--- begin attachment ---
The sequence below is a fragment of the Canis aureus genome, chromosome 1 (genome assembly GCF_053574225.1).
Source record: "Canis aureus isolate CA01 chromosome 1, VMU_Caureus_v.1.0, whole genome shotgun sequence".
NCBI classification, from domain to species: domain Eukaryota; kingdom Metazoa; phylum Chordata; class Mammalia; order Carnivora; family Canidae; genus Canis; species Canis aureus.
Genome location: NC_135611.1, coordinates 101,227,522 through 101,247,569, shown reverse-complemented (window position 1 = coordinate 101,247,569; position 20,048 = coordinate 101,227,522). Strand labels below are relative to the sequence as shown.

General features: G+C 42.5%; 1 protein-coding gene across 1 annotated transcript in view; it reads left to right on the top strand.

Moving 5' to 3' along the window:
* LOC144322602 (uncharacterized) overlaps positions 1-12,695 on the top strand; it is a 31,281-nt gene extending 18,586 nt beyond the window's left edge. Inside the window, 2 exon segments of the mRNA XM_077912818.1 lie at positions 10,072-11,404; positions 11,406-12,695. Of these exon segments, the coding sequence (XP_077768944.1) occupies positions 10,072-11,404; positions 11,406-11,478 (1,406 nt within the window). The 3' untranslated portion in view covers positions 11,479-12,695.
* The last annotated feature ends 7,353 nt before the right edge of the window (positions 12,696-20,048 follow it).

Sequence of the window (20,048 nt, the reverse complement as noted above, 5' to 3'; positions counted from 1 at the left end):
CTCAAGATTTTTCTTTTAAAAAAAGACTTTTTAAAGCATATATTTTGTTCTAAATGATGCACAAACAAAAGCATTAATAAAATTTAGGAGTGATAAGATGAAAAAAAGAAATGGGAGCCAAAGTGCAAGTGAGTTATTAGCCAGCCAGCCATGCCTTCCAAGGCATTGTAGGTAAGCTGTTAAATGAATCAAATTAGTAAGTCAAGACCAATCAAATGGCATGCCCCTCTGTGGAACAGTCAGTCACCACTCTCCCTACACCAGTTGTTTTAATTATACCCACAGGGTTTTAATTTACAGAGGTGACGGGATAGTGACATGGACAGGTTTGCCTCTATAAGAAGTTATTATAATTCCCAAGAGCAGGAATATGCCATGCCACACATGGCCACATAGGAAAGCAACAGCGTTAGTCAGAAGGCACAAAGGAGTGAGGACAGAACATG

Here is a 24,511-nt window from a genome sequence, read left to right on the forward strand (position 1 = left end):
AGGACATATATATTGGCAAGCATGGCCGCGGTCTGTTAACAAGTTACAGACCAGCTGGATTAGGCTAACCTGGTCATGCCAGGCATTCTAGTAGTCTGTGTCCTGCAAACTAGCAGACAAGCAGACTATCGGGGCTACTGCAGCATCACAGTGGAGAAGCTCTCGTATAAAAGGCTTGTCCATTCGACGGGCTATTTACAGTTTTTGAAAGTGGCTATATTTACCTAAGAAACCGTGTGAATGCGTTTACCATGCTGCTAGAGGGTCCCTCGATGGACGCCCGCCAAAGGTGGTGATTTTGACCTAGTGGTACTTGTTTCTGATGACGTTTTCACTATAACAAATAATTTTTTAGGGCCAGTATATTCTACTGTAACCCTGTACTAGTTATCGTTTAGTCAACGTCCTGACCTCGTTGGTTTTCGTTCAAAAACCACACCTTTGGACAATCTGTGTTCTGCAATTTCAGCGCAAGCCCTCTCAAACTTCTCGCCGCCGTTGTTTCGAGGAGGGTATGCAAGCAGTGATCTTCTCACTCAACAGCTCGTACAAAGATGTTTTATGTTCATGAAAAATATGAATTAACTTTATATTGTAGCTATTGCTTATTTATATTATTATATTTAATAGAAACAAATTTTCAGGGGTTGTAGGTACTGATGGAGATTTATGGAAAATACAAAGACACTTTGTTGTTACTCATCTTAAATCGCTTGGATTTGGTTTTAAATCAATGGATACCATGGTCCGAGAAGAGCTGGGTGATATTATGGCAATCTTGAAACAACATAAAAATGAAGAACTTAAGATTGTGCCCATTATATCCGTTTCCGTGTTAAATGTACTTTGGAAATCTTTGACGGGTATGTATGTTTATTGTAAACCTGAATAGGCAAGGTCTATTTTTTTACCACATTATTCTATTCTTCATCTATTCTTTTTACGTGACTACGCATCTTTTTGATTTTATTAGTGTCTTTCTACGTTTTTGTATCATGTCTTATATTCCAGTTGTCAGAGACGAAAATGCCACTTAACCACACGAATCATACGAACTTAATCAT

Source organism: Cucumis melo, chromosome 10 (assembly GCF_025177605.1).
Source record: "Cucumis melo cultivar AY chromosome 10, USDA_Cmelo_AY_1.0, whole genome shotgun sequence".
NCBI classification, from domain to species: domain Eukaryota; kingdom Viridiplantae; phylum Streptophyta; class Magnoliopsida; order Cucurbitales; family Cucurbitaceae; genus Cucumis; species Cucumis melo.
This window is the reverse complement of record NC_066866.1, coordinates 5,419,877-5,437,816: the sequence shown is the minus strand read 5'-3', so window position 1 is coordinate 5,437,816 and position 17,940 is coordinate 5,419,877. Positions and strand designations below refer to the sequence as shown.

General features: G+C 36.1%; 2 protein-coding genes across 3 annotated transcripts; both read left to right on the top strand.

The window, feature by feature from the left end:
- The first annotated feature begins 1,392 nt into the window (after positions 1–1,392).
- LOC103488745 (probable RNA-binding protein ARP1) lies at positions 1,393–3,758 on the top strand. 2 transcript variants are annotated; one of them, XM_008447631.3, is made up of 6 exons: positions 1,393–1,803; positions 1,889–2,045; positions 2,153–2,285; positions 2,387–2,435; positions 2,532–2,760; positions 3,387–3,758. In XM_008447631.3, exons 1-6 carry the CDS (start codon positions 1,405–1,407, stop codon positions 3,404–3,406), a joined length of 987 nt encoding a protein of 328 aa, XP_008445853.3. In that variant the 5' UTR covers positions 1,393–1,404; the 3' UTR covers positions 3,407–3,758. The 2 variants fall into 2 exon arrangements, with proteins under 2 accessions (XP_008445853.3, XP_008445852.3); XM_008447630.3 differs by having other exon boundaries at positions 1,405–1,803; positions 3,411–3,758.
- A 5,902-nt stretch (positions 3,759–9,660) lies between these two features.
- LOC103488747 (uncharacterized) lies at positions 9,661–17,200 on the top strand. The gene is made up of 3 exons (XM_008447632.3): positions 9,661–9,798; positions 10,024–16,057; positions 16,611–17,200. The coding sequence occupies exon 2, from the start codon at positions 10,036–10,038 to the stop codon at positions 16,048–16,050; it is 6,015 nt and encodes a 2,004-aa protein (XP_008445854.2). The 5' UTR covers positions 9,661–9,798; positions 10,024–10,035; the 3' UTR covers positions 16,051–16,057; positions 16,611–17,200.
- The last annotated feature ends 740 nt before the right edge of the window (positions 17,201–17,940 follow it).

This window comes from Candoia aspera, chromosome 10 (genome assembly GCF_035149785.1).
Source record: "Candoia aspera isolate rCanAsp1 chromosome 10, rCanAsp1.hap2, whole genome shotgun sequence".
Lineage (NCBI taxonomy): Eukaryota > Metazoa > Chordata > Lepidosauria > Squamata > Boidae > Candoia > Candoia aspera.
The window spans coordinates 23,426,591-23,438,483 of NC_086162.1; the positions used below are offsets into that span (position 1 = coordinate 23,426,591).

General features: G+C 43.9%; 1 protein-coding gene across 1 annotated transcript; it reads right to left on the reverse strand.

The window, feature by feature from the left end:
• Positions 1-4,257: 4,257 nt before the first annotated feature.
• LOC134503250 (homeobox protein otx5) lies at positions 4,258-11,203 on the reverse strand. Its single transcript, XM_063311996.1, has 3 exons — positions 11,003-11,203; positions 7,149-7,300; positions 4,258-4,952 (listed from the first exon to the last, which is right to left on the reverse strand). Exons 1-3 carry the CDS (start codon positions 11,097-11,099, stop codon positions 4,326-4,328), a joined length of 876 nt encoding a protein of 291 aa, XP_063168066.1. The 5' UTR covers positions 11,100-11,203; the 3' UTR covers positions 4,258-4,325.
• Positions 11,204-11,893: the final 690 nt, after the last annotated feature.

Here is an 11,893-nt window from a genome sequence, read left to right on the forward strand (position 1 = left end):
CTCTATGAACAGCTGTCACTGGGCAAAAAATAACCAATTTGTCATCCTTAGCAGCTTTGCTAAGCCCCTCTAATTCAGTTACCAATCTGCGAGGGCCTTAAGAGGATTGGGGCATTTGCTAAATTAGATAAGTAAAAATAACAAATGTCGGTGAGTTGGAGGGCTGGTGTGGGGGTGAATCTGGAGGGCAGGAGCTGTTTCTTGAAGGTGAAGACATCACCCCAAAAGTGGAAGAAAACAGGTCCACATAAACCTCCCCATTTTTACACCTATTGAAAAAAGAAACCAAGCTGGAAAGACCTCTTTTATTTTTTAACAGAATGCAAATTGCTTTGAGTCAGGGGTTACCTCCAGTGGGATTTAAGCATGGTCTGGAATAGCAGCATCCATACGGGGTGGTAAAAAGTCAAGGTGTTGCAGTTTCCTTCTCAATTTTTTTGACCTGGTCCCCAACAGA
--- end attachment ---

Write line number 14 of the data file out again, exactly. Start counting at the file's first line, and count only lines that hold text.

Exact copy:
Source record: "Cucumis melo cultivar AY chromosome 10, USDA_Cmelo_AY_1.0, whole genome shotgun sequence".